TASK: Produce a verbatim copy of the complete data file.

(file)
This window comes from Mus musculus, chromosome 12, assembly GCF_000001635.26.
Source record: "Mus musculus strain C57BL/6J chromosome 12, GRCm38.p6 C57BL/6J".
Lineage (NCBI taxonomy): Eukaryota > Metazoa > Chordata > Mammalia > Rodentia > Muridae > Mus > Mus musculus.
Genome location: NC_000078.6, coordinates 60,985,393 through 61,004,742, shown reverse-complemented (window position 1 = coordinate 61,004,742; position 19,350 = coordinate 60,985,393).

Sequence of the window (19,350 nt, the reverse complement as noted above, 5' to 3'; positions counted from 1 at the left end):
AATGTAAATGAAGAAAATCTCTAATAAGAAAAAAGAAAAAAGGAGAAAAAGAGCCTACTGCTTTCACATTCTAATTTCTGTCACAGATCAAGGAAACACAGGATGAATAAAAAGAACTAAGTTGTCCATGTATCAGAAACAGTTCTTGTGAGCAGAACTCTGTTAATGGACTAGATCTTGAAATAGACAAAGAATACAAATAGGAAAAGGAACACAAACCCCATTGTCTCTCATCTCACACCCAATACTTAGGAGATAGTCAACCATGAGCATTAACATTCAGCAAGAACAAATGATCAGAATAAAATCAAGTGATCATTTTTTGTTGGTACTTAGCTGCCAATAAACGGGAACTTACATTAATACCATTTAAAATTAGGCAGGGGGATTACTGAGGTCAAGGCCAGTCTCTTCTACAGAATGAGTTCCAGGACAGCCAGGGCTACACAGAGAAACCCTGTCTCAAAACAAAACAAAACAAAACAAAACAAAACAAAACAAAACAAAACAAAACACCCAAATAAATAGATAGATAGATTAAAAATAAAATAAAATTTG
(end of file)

This window comes from Mus musculus, chromosome 12, assembly GCF_000001635.26.
Source record: "Mus musculus strain C57BL/6J chromosome 12, GRCm38.p6 C57BL/6J".
Lineage (NCBI taxonomy): Eukaryota > Metazoa > Chordata > Mammalia > Rodentia > Muridae > Mus > Mus musculus.
Genome location: NC_000078.6, coordinates 60,985,393 through 61,004,742, shown reverse-complemented (window position 1 = coordinate 61,004,742; position 19,350 = coordinate 60,985,393).

Sequence of the window (19,350 nt, the reverse complement as noted above, 5' to 3'; positions counted from 1 at the left end):
AATGTAAATGAAGAAAATCTCTAATAAGAAAAAAGAAAAAAGGAGAAAAAGAGCCTACTGCTTTCACATTCTAATTTCTGTCACAGATCAAGGAAACACAGGATGAATAAAAAGAACTAAGTTGTCCATGTATCAGAAACAGTTCTTGTGAGCAGAACTCTGTTAATGGACTAGATCTTGAAATAGACAAAGAATACAAATAGGAAAAGGAACACAAACCCCATTGTCTCTCATCTCACACCCAATACTTAGGAGATAGTCAACCATGAGCATTAACATTCAGCAAGAACAAATGATCAGAATAAAATCAAGTGATCATTTTTTGTTGGTACTTAGCTGCCAATAAACGGGAACTTACATTAATACCATTTAAAATTAGGCAGGGGGATTACTGAGGTCAAGGCCAGTCTCTTCTACAGAATGAGTTCCAGGACAGCCAGGGCTACACAGAGAAACCCTGTCTCAAAACAAAACAAAACAAAACAAAACAAAACAAAACAAAACAAAACAAAACACCCAAATAAATAGATAGATAGATTAAAAATAAAATAAAATTTG